welcome and enjoy!

Hi and welcome to my blog about comics from other people’s childhood! It is dedicated primarily to British humour comics of the 60s and 70s. The reason they are not from my childhood is simply because I didn’t live in the UK back then (nor do I live there now). I knew next to nothing about them until fairly recently but since then I’ve developed a strong liking for the medium and amassed a large collection, including a number of complete or near complete sets. My intention is to use this blog as a channel for sharing my humble knowledge about different titles, favourite characters and creators as I slowly research my collection.

QUICK TIP: this blog is a sequence of posts covering one particular comic at a time. The sequence follows a certain logic, so for maximum results it is recommended that the blog is read from the oldest post up.

Copyright of all images and quotations used here is with their respective owners. Any such copyrighted material is used exclusively for educational purposes and will be removed at first notice. All other text copyright Irmantas P.

Thursday, May 30, 2013


One day Adrian was on a boring tour of an old stately home and accidentally knocked down a wall that turned out to be haunted by a cavalier who was bricked-up inside umpteen years ago. Adrian and the Wall became pals and the Wall followed the boy everywhere he went. A square of brickwork with a pair of legs, Adrian’s Wall was a very peculiar character. The comedy of the strip derived from the Wall’s ability to walk, talk and appear in places where others didn’t expect it to be.

20 weeks down the line the cavalier declared he was fed up walking around in a hundredweight of bricks. Adrian grabbed a chisel and freed the ghost who then stayed in the park as a statue:

Adrian’s Wall ran in SHIVER AND SHAKE issues 1 – 22 and missed issue No. 9. I am not sure who the illustrator was, although the style looks familiar. Peter Davidson illustrated one episode in issue No. 16

Monday, May 27, 2013


Horrornation Street was a spoof of Coronation Street TV series with a comedy horror-twist. It featured the adventures of four neighbours. Tootin Common was a 2000-years old Egyptian Mummy. He lived in a pyramid-shaped house that was full of sand and dust and had many pyramid-shaped objects inside. Mummy shared his house with a few mummified pets – a cat, a dog and a rabbit. His next-door neighbour was Hoodoo Yoodoo (sometimes spelled as Yudoo), a witch doctor. He lived in a pole hut, spoke with a heavy accent and carried a voodoo stick adorned with a shrunken skull that answered to the name of Charlie. Sir Headley Deadly was a phantom with a detachable head who resided in a haunted castle further down the road. Last but not least was Herr Raisin the Vampire Count, the occupant of Raisin Manor, the fourth residence on Horrornation Street. The Count was another foreigner who spoke with an East-European accent. He controlled a swarm of bats, carried a Be A Blood Donor badge and liked ketchup. Herr Raisin shared the manor with his son who was also a vampire.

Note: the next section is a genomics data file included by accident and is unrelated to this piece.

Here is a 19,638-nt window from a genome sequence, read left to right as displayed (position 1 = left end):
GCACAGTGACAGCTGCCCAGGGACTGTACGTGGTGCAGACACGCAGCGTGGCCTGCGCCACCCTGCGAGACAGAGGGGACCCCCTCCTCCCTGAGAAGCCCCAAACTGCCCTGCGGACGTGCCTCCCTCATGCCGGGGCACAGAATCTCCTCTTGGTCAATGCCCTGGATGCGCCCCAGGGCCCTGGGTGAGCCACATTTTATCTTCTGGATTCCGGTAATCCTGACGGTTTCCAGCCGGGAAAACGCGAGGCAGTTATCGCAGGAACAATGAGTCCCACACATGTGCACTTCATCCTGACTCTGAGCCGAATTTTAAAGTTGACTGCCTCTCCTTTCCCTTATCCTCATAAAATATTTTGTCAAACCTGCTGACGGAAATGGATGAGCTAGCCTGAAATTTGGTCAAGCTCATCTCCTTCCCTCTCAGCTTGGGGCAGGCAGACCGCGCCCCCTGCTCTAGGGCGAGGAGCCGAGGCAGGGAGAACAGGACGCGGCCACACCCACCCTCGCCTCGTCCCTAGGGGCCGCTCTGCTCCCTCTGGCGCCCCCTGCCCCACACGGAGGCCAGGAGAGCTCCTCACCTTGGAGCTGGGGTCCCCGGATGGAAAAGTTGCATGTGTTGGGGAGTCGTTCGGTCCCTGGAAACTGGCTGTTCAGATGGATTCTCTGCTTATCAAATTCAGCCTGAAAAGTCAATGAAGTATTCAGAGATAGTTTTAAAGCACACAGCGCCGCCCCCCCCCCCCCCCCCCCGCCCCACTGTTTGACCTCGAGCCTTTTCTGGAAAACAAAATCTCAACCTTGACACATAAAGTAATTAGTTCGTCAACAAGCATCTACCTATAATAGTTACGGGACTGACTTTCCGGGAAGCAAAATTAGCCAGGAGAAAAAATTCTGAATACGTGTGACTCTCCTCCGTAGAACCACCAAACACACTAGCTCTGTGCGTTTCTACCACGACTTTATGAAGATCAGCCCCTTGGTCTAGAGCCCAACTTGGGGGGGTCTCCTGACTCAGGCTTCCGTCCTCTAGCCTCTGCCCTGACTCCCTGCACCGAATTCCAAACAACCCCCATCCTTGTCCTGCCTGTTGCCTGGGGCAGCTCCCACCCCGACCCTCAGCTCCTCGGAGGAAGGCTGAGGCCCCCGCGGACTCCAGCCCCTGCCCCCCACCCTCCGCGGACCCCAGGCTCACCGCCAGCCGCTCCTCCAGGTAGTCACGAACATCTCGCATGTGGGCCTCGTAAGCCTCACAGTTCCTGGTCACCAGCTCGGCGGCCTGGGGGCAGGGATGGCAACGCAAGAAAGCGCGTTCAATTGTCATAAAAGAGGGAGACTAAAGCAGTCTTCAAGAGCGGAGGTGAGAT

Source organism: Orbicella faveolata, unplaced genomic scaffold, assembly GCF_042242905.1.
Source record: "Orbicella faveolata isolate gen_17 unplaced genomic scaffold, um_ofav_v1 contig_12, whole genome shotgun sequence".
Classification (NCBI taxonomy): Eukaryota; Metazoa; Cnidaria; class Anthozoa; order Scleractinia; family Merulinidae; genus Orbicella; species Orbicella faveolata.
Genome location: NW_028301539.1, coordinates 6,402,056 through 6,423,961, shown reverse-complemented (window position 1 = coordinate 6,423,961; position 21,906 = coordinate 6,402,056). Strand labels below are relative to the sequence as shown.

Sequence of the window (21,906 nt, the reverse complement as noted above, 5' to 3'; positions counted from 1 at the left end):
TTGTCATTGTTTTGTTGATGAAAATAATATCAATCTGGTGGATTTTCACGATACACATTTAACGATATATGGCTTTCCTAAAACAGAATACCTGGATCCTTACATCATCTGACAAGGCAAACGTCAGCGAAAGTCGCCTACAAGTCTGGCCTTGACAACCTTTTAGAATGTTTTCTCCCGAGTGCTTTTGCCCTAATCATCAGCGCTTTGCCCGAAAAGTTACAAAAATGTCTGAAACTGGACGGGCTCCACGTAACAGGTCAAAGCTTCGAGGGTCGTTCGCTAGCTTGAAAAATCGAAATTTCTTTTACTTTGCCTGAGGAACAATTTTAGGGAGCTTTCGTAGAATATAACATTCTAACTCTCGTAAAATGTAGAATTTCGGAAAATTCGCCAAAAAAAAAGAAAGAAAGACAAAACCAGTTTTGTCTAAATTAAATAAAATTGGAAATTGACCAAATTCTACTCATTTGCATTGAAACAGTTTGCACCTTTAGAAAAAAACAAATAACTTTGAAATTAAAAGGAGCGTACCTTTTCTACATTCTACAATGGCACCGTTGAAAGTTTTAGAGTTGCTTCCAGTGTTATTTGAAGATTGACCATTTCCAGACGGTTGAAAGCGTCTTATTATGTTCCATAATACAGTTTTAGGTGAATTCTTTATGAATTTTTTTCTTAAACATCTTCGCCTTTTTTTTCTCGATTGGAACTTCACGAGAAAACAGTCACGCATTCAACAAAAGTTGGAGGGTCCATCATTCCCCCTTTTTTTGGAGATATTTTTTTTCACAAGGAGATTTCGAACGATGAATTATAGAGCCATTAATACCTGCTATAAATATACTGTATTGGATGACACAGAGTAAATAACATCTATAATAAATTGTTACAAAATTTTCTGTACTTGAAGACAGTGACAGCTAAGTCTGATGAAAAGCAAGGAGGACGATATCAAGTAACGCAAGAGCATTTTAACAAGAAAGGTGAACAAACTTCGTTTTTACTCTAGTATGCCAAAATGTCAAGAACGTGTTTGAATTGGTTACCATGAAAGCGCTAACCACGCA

Residents of Horrornation Street got along very well and spent a lot of time together doing everything what a normal group of friends and neighbours would do. Their adventures usually involved a good deal of crashing, falling, tripping and other suchlike slapstick action accompanied by various sound effects. Humorous situations involving Mummy often had to do with his bandages. The phantom was the biggest looser because he kept loosing his head. Herr Raisin’s specialty was coffins, bats, flying and turning into a monster bat, while Hoodoo Yoodoo was the most effective of the four because he was really good at casting spells from his book of “spells and fings”.

Horrornation Street occupied two pages and appeared in SHIVER AND SHAKE issues 1 – 78. The regular illustrator was Tom Williams. Brian Walker did one episode in issue No. 13 in which Horrornation Street gang went to a Fancy Dress Ball. Frank McDiarmid stepped in on one occasion in issue No. 62 in which the freaks joined a rugby team. Mike Lacey drew four episodes in issues 38, 42, 50 and 56.

Horrornation Street didn’t survive the merger with WHOOPEE! In all likelihood there was no room for two strips featuring a gang of monsters and Horrornation Street stood no chance against Scream Inn. Fans of Scream Inn might be interested to know that the Innkeeper's crew made two guest appearances in Horrornation Street in issues 3 and 43:

Moreover, in issue 9 a mystery coach tour took the Horrornation Street gang to Scream Inn. This particular episode clearly lacks an ending: it would have been interesting to see them have a go at the prize, don’t you think?